SPECIAL REPORT. Those who expected new, explosive details of the crash didn't understand what the week-long hearings were about: to give the NTSB a chance to show how good they are at what they do, and to put pressure on the FAA and industry. The hearings accomplished that and more, but failed to address a key question: whether it makes sense to spend millions to make an almost-perfectly-safe airplane like the 747 ever-so-slightly safer?
December 14, 1997
Last year's TWA 800 accident
generated an extraordinary amount of public and media interest, perhaps because,
thankfully, airplanes don't often turn into fireballs and fall out of the sky in pieces.
Its aftermath has only emphasized the peculiarities of the incident and heightened our
awareness of the political nature of reaction to such tragic events. The initial response
to the elderly 747 exploding on initial climbout from JFK was that it must have been a
terrorist act, preferably of the Middle-Eastern sort. Seizing upon the politically
opportune moment to make points, the Administration immediately jumped on that bandwagon,
and the Gore Commission was appointed to take over the normal security and safety duties
Although NTSB Vice-Chairman Robert Francis was nominally in charge of the
investigation, then-DOT Secretary Federico Pena took control of the media aspect of the
accident investigation, and the prime-time TV opportunity, from the NTSB and, for that
matter, the FAA. Fair enough from a political point of view a few short months before
Francis had already garnered more than his share of TV prime time in the Florida swamps.
Find the cause, or apprehend the perps?
By now, it seemed that nothing about the accident should
have surprised even the most hardened aviation observer, but as airplane bits were being
painfully dredged up off Long Island's south shore, the FBI stepped in to take over the
investigation from NTSB. The bureaucratic infighting and public clashes that ensued were a
new sideshow, particularly to the NTSB, which historically has attempted to maintain an
open mind and make no comments on causes of an accident until it issues its accident
report. In the politically charged atmosphere since the ValuJet crash, that has become
something of an exception to the rule, unfortunately.
Showing no such rectitude, the FBI, having seemingly already made up its mind, pursued
a parallel investigation, often interfering with the efforts of the NTSB's experienced
professionals, looking for evidence to fit its criminal theories. As time went on, and as
it became more and more apparent that public and political interest was waning and that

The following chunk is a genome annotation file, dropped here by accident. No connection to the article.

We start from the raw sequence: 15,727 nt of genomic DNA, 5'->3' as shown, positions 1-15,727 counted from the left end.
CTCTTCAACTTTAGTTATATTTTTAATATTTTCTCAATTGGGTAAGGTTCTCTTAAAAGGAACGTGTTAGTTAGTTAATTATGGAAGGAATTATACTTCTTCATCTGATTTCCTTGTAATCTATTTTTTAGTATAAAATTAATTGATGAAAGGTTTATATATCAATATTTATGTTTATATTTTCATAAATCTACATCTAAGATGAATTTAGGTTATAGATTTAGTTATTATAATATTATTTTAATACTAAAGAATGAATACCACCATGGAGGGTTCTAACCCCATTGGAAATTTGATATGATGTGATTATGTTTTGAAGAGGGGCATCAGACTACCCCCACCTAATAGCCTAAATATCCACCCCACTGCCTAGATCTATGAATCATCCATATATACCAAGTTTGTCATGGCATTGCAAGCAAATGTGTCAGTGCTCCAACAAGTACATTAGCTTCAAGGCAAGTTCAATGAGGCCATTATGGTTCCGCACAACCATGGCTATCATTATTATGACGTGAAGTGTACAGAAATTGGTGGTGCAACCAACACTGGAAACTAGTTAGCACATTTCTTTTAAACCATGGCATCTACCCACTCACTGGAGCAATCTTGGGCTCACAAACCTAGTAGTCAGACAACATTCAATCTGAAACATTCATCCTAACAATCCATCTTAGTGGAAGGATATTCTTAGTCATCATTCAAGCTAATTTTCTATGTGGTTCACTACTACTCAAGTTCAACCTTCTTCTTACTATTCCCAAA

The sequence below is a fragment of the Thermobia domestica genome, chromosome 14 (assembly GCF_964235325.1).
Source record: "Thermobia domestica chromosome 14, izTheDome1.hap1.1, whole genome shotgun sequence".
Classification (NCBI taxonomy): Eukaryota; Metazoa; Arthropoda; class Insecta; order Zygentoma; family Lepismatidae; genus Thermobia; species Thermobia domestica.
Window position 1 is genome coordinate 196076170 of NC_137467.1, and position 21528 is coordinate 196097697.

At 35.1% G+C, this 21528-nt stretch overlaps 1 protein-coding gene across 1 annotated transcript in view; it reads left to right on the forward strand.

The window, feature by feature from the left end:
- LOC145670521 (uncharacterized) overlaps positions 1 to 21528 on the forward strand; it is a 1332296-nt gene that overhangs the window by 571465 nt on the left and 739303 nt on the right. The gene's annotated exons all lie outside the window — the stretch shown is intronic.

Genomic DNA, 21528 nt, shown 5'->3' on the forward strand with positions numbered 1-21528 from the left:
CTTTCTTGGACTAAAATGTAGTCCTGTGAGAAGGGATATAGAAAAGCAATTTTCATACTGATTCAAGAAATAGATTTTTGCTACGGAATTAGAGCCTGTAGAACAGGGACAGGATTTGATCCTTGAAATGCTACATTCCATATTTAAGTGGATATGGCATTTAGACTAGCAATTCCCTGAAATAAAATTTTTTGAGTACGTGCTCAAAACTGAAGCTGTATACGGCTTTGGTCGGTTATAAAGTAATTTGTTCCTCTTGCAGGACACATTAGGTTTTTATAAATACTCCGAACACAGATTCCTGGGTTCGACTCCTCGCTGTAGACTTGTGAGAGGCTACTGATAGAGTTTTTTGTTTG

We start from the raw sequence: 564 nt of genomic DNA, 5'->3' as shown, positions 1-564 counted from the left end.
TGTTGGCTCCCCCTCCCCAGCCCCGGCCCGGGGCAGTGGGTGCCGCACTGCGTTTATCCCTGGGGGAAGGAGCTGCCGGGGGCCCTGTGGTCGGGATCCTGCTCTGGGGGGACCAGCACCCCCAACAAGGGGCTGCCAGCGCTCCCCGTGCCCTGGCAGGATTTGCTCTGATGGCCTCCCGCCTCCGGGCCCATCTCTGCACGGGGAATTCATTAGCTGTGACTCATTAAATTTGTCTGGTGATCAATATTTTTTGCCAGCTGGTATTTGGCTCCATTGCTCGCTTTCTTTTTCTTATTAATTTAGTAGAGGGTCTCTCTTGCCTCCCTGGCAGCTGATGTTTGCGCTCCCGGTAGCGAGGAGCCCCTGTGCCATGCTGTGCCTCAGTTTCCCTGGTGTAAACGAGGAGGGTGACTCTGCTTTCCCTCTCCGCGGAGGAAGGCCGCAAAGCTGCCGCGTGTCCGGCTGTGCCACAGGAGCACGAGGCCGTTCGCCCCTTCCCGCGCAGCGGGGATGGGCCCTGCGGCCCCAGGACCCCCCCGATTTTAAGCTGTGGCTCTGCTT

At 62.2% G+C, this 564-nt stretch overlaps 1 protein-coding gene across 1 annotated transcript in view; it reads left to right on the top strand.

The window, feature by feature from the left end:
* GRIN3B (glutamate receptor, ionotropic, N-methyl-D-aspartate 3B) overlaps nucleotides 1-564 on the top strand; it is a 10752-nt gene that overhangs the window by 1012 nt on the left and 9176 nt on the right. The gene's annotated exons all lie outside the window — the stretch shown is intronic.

the FBI knew very little about aviation accidents, it slipped into the background,
formally bowing out earlier this month, just before the start of the NTSB public hearing
on the tragedy. Thefts of wreckage bits by ghoulish conspiracy theorists and Pierre
Salinger's bizarre discovery of the World Wide Web added color to the mix, and set the
stage for this week's hearings.
Hey, mom, I'm on TV!
The NTSB's hearing is the first that has
received gavel-to-gavel TV coverage, albeit on the seldom-watched-outside-the-Beltway
C-SPAN, and initial general media interest was considerable, reviving interest in the
accident. NTSB accident hearings are usually pretty chaired by the investigator in charge,
but not this time. NTSB Chairman Jim Hall, taking advantage of the media opportunity,
displaced Bob Francis behind the gavel, and Francis was seen dutifully making the
Washington aviation Christmas party circuit, far from the scene of the action at the
Baltimore Convention Hall. A few DC wags wondered if it could be that Jim Hall, an Al Gore
chum, was being given some popular exposure in anticipation of a more public role in the
coming presidential campaign.
Those who expected the hearings to reveal new, explosive details of the crash the
general media, victim's relations and the like were to be sorely disappointed by this
week's events in Baltimore. They didn't understand the basic concept of these hearings,
which is to put the accident evidence before the public, as well as to give the public a
view of how the investigation was conducted. In the light of the constant harping from
various sectors on how long this investigation took, the expense and the lack of results,
this hearing, more than others, was also a public platform for the NTSB to show just how
good they are at what they do, even though they still haven't yet found a definitive
answer as to the cause of the accident.
NTSB detractors, meanwhile, also had their day, using
the attention of the media on the hearings to independently point to perceived errors and
omissions on the Board's part, and on the part of the FAA. Ex-DOT Inspector General Mary
Schiavo used the opportunity to again blast her old nemesis, the FAA, and to plug her book
and enhance her marketability.
The hearings opened in concert with the very public arrest of a TWA pilot, a writer and
his TWA flight attendant wife, who were alleged to have stolen TWA 800 wreckage bits from
the assembly hangar on Long Island in pursuit of a conspiracy theory and profits from the
sale of a book on the subject of the accident. That was followed by an exhaustive parade
of witnesses testifying to the lack of bomb, missile or meteor evidence, all of which
should be enough to permanently silence conspiracy theorists, but we all know better,
These initial carnival events drew the crowds and made the headlines, but were only the
warm-up for the more serious aspects of the hearings, which outlined the possible causes
and some possible corrections for the problems uncovered by the investigation. Once the
initial show was over, the hearings were rapidly relegated to the back pages and the real
work got underway.
Why'd the fuel tank explode?
These problems centered on the three factors
needed to cause a fire ignition, fuel and an oxidizer. On the ignition front, the aging
aircraft discussion was renewed (the press and some vocal "survivors" groups are
fond of the issue, one group urging the grounding of all "classic" 747s), and
centered itself on the wiring in the fuselage tank. General aviation pilots have been
taught not to pay any attention to the generally wildly inaccurate fuel gauges in their GA
aircraft, but because they don't visually check the tanks, keep accurate time records of
fuel burned, or use electronic fuel-flow meters, airlines rely on fuel gauges. Not the
notoriously imprecise cork-and-float, all-the-electrics-safely-outside-the-tank designs